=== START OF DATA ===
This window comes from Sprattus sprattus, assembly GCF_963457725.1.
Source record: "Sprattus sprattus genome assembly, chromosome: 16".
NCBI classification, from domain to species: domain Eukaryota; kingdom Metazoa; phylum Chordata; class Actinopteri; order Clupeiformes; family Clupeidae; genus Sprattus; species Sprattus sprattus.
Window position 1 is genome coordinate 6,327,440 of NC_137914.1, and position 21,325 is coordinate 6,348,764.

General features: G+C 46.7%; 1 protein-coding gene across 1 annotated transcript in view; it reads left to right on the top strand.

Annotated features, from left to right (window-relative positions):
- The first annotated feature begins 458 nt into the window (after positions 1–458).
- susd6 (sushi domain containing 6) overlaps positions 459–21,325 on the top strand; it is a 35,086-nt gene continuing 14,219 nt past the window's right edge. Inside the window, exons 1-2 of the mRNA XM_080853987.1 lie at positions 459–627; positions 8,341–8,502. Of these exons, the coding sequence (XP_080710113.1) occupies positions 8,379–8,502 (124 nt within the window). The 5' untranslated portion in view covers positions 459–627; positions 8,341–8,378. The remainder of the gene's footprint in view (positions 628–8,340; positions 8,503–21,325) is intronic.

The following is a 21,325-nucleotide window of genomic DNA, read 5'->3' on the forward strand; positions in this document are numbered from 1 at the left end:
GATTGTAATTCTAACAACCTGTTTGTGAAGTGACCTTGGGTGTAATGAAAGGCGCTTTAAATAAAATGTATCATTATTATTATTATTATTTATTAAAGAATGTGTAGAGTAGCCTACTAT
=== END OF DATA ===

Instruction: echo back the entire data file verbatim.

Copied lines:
This window comes from Sprattus sprattus, assembly GCF_963457725.1.
Source record: "Sprattus sprattus genome assembly, chromosome: 16".
NCBI classification, from domain to species: domain Eukaryota; kingdom Metazoa; phylum Chordata; class Actinopteri; order Clupeiformes; family Clupeidae; genus Sprattus; species Sprattus sprattus.
Window position 1 is genome coordinate 6,327,440 of NC_137914.1, and position 21,325 is coordinate 6,348,764.

General features: G+C 46.7%; 1 protein-coding gene across 1 annotated transcript in view; it reads left to right on the top strand.

Annotated features, from left to right (window-relative positions):
- The first annotated feature begins 458 nt into the window (after positions 1–458).
- susd6 (sushi domain containing 6) overlaps positions 459–21,325 on the top strand; it is a 35,086-nt gene continuing 14,219 nt past the window's right edge. Inside the window, exons 1-2 of the mRNA XM_080853987.1 lie at positions 459–627; positions 8,341–8,502. Of these exons, the coding sequence (XP_080710113.1) occupies positions 8,379–8,502 (124 nt within the window). The 5' untranslated portion in view covers positions 459–627; positions 8,341–8,378. The remainder of the gene's footprint in view (positions 628–8,340; positions 8,503–21,325) is intronic.

The following is a 21,325-nucleotide window of genomic DNA, read 5'->3' on the forward strand; positions in this document are numbered from 1 at the left end:
GATTGTAATTCTAACAACCTGTTTGTGAAGTGACCTTGGGTGTAATGAAAGGCGCTTTAAATAAAATGTATCATTATTATTATTATTATTTATTAAAGAATGTGTAGAGTAGCCTACTAT